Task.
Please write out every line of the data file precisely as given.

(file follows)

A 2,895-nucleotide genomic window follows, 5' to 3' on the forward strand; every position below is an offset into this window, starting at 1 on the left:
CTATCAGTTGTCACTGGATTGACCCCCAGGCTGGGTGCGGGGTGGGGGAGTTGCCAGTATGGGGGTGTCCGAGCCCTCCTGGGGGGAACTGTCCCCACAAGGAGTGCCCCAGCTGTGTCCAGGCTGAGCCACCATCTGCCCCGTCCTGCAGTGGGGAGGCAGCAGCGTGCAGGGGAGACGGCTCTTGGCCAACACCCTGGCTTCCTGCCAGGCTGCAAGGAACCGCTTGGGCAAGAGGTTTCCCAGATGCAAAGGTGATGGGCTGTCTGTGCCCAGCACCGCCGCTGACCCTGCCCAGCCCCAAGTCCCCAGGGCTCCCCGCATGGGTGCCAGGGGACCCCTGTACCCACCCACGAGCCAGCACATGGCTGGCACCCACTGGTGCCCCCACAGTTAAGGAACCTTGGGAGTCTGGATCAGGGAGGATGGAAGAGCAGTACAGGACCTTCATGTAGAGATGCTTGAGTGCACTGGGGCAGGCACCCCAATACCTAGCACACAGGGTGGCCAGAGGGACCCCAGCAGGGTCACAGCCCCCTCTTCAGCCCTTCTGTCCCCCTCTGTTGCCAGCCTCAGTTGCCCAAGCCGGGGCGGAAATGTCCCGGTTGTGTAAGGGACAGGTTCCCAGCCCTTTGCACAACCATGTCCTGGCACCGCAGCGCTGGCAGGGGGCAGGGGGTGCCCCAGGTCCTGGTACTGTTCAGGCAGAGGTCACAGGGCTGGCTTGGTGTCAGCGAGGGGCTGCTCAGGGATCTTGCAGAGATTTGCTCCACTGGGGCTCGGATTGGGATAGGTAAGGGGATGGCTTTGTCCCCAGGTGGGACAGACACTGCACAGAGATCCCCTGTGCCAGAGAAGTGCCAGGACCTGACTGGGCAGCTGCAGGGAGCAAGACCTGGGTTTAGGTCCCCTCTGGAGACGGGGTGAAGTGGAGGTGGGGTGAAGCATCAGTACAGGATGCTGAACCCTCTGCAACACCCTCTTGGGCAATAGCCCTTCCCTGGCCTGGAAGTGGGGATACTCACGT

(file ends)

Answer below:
A 2,895-nucleotide genomic window follows, 5' to 3' on the forward strand; every position below is an offset into this window, starting at 1 on the left:
CTATCAGTTGTCACTGGATTGACCCCCAGGCTGGGTGCGGGGTGGGGGAGTTGCCAGTATGGGGGTGTCCGAGCCCTCCTGGGGGGAACTGTCCCCACAAGGAGTGCCCCAGCTGTGTCCAGGCTGAGCCACCATCTGCCCCGTCCTGCAGTGGGGAGGCAGCAGCGTGCAGGGGAGACGGCTCTTGGCCAACACCCTGGCTTCCTGCCAGGCTGCAAGGAACCGCTTGGGCAAGAGGTTTCCCAGATGCAAAGGTGATGGGCTGTCTGTGCCCAGCACCGCCGCTGACCCTGCCCAGCCCCAAGTCCCCAGGGCTCCCCGCATGGGTGCCAGGGGACCCCTGTACCCACCCACGAGCCAGCACATGGCTGGCACCCACTGGTGCCCCCACAGTTAAGGAACCTTGGGAGTCTGGATCAGGGAGGATGGAAGAGCAGTACAGGACCTTCATGTAGAGATGCTTGAGTGCACTGGGGCAGGCACCCCAATACCTAGCACACAGGGTGGCCAGAGGGACCCCAGCAGGGTCACAGCCCCCTCTTCAGCCCTTCTGTCCCCCTCTGTTGCCAGCCTCAGTTGCCCAAGCCGGGGCGGAAATGTCCCGGTTGTGTAAGGGACAGGTTCCCAGCCCTTTGCACAACCATGTCCTGGCACCGCAGCGCTGGCAGGGGGCAGGGGGTGCCCCAGGTCCTGGTACTGTTCAGGCAGAGGTCACAGGGCTGGCTTGGTGTCAGCGAGGGGCTGCTCAGGGATCTTGCAGAGATTTGCTCCACTGGGGCTCGGATTGGGATAGGTAAGGGGATGGCTTTGTCCCCAGGTGGGACAGACACTGCACAGAGATCCCCTGTGCCAGAGAAGTGCCAGGACCTGACTGGGCAGCTGCAGGGAGCAAGACCTGGGTTTAGGTCCCCTCTGGAGACGGGGTGAAGTGGAGGTGGGGTGAAGCATCAGTACAGGATGCTGAACCCTCTGCAACACCCTCTTGGGCAATAGCCCTTCCCTGGCCTGGAAGTGGGGATACTCACGT